2.2.  Physical space

160.  Natural physical space consists of the physical conditions of our surroundings: landscape, climate, elevation and the physical lay of the land. Artificial space is one created by human beings in order to dominate nature. It involves an ambivalent ensemble of phenomena: the city, the noises and the sometimes unhygienic conditions.

161.  The relationship between physical and artificial space can be either harmonious or unbalanced, either ecological or exploitative. Hence, bearing in mind the influence exerted by our surroundings and our present-day sensibility of concern for the world in which we live, it is important to foster those attitudes which best serve a formation that is in harmony with and respectful of nature.

162.  All of this has its influence on the different types of persons and cultures. Human history also records different modalities of cultures that are closely linked to the natural surroundings in which they have arisen. All of these traits must be respected and valued in formation. When they are placed in service of our common project, they enrich it and make it more universal.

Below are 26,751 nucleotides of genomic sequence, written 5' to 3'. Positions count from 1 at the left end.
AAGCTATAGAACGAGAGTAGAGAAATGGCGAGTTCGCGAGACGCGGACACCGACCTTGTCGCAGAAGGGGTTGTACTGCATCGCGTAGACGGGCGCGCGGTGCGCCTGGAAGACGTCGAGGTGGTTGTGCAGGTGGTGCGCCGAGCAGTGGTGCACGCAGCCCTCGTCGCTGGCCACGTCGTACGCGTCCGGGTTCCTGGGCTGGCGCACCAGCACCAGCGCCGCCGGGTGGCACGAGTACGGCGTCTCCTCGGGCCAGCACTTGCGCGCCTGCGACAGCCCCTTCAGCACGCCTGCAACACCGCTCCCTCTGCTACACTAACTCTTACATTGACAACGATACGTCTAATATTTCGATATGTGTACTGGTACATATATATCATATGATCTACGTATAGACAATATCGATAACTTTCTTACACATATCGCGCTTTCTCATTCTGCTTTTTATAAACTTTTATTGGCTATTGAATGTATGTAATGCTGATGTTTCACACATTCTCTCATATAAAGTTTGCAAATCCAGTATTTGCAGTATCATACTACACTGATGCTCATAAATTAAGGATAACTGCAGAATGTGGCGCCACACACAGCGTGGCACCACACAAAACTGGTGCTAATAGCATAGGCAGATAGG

2.3. Society and culture

163. The complex social reality that surrounds us, already described above in the frame of reference[15], has both positive and negative traits that exert an increasingly important influence on the process of personal maturation. There are some values – such as an awareness of the dignity and inviolability of the person, an affirmation of the inalienable right to life, a hunger for justice and truth, a respect for pluralism, an interest and concern for the defense of nature and a growing closeness between peoples – that open up new horizons of hope and offer a positive framework for personal and community growth, and for an awakening of missionary sensibility. They facilitate the personalization that we seek and favor the acquisition of values and habits that are very much in line with our prophetic and liberating mission.